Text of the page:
Electric bike motors explained: Bosch, Shimano & more systems compared
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Electric bike motors explained: Bosch, Shimano & more systems compared

Aug 12, 2023

Do you know your Bosch from your Shimano Steps? Your Fazua from your Yahama?

This competition is now closed

By Paul Norman

Published: November 1, 2022 at 12:00 pm

An electric bike wouldn't be an electric bike without its motor and battery.

There's a range of different motor systems out there from different brands, all of which will help you enjoy the benefits of riding an electric bike.

While there are a few big-name electric bike motor brands that dominate the market, such as Bosch and Shimano, there are also a number of smaller emerging brands that are gaining traction and market share.

Many bike makers mix and match motors from different brands across their range. Canyon, for example, uses motors from Shimano Steps, Bosch and Fazua in its ebike line-up, depending on the demands of the bike.

Each motor tends to be selected for its performance characteristics and how well it fits with the intended use of each ebike model.

Read our test of the best electric mountain bike motors for an in-depth look at the most popular systems used on eMTBs.

Before you do that, you may want to check out our in-depth beginner's guide, where we answer the question, what is an electric bike?

The vast majority of electric bikes will house their motor in one of three different positions.

Front-hub motors tend to be the preserve of electric bikes designed for commuting, such as electric hybrids and electric folding bikes. They’re also a common feature on cheap electric bikes.

Many electric bike conversion kits also use front-hub motors.

Mid-mounted motors sit in the area where the bottom bracket is usually found.

Mid-mounted motors are found across all different types of electric bikes. They work particularly well for electric mountain bikes because the weight is central and low down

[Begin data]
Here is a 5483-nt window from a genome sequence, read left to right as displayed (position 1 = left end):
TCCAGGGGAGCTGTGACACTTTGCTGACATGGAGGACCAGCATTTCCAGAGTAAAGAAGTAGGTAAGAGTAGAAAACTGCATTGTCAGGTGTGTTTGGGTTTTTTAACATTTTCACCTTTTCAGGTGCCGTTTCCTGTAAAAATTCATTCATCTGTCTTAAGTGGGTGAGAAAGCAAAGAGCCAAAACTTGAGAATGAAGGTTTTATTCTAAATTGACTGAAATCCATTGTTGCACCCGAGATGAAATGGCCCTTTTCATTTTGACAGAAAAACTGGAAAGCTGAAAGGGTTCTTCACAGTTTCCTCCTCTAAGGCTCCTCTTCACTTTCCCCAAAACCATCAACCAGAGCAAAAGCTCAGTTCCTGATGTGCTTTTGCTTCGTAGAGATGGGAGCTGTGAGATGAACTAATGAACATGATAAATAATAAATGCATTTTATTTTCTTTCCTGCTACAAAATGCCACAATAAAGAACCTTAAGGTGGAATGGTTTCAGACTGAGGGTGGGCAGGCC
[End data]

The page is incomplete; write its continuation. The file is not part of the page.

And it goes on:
Rear-hub motors are usually found on hybrids and some of the best electric road bikes.

Rear-hub motors look very sleek and, at first glance, it's often hard to tell the bike they’re fitted to is an electric bike.

Batteries, meanwhile, might be mounted on top of the down tube or along the front of the seat tube.

Internal batteries housed in the down tube that are either removable or fixed in place are also a popular option, particularly on mountain bikes.

Some city hybrids often have the battery mounted under the luggage rack.

A removable battery has the advantage that you can take it indoors to charge it, whereas you’ll need an electrical socket close to your bike to charge it otherwise. On the other hand, a non-removable battery may look neater, is better protected and less prone to theft.

Electric bike motor power output is normally measured in watts.

Electric bike laws in most countries state a motor's continuous power output has to be limited to 250 watts. The majority of motors can put out over the 250 watts maximum power allowed, providing considerably higher peak power over short time periods.

A motor's maximum torque is the more important performance figure. The peak torque a motor is able to deliver also varies more between motor systems.